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Sierra Leone is battling an epidemic of drug abuse by its youth. Recent social media posts claimed that a photo of people digging graves showed addicts removing human bones to grind into a synthetic drug called “kush”. But the claim is false: AFP Fact Check found that the photo showed graves being dug for the victims of a mudslide in the West African country in 2017.
“SIERRA LEONE: DRUG ADDICTS DIG UP GRAVES! A drug called Kush has got young people in Sierra Leone desecrating graves for bones which they use to make the drug,” reads a post shared more than 110 times on X since January 8, 2024.
The post was published by a South African account with a history of sharing anti-immigrant content.
Synthetic drug abuse
Kush, a synthetic drug that mimics the effects of cannabis, is wreaking havoc among young people in Sierra Leone and neighbouring Liberia.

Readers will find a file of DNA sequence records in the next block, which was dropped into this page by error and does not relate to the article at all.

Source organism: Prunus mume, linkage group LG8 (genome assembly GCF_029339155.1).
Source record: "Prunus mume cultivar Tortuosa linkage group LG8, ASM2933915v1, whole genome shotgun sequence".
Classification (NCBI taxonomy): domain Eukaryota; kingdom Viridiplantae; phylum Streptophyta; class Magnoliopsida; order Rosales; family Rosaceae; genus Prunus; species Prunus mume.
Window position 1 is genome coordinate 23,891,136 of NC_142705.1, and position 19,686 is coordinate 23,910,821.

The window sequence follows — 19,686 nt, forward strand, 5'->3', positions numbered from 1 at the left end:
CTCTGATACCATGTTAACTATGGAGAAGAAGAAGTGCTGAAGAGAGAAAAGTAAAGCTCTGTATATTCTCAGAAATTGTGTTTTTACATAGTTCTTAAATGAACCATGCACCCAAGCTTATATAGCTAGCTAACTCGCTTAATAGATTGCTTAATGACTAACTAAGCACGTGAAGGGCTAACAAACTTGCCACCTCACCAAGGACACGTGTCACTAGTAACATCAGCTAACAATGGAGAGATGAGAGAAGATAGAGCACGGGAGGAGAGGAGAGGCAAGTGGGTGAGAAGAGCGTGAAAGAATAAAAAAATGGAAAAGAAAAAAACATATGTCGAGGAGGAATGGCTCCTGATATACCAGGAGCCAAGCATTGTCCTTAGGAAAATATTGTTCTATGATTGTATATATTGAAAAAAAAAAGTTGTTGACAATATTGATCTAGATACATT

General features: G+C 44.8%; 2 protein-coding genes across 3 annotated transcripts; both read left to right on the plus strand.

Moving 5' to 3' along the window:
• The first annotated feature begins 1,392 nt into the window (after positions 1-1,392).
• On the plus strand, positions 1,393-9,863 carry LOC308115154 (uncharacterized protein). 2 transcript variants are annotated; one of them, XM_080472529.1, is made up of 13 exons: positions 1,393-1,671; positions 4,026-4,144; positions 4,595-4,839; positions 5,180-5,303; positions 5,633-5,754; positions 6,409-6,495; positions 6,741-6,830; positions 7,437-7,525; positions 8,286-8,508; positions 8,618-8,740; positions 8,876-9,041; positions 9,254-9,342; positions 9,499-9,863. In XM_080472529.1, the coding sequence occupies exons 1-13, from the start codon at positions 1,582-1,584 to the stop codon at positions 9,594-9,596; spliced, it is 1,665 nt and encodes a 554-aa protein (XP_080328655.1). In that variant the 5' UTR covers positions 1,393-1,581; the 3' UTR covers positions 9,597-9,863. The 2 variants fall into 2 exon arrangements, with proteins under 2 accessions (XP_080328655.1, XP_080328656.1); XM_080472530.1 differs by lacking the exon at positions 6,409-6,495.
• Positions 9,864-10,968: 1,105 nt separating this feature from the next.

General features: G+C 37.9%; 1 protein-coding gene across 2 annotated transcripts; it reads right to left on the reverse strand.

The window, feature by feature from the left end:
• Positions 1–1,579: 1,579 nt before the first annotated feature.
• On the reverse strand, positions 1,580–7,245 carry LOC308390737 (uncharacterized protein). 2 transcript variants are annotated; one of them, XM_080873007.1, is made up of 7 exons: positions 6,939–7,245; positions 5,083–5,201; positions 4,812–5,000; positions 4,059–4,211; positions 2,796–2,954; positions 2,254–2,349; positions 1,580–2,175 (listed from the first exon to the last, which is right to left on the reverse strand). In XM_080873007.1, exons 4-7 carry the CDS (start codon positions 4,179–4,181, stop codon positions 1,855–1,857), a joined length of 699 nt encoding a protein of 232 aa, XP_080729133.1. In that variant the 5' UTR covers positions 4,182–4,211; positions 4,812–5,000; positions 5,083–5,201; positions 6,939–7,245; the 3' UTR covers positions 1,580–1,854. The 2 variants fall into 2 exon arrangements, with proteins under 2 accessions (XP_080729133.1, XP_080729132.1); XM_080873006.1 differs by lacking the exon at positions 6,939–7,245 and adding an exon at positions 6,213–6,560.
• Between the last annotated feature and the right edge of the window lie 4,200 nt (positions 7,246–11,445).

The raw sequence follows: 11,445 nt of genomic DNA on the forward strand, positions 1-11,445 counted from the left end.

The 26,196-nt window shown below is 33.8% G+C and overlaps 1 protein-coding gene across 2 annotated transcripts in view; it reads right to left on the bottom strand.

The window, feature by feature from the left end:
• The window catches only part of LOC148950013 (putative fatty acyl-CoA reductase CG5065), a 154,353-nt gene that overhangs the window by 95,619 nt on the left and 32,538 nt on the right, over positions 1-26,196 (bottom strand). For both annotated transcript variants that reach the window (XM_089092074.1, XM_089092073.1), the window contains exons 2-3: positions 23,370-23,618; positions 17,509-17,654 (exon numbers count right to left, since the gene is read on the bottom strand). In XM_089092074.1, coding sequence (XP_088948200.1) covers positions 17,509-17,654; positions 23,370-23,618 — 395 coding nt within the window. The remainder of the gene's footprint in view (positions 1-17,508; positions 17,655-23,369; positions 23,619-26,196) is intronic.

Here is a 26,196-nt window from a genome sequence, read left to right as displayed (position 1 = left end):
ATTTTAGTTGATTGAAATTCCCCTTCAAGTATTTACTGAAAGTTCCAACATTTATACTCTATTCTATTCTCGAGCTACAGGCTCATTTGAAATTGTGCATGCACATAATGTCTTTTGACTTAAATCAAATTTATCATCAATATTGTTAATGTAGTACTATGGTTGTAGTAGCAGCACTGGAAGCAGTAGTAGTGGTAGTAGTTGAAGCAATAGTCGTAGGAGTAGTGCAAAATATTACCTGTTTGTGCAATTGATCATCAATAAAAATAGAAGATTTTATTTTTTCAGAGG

Kush is made from a variety of ingredients, including dried leaves and a mix of chemicals. Synthetic opioids like fentanyl and the disinfectant formalin are believed to be among the chemicals used (archived here).
“The drug is an amalgamation of the various chemicals and plants that mimic the natural (cannabinoid) THC found in cannabis,” Abdul Sheku Kargbo, head of the National Drug Law Enforcement Agency, told AFP.
In a January documentary on the use of kush in Sierra Leone, British broadcaster Channel 4 reported that police suspected ground human bones are now mixed with the drugs.
The report showed several graves in a cemetery that were allegedly ransacked by kush addicts and interviewed locals who had set up a vigilante group to ward off grave robbers.
However, the claim that the photo shows young Sierra Leoneans digging up graves to steal human bones is false.
Burial for mudslide victims
Using a reverse image search, AFP Fact Check found that the BBC published the photo in a report on August 17, 2017.
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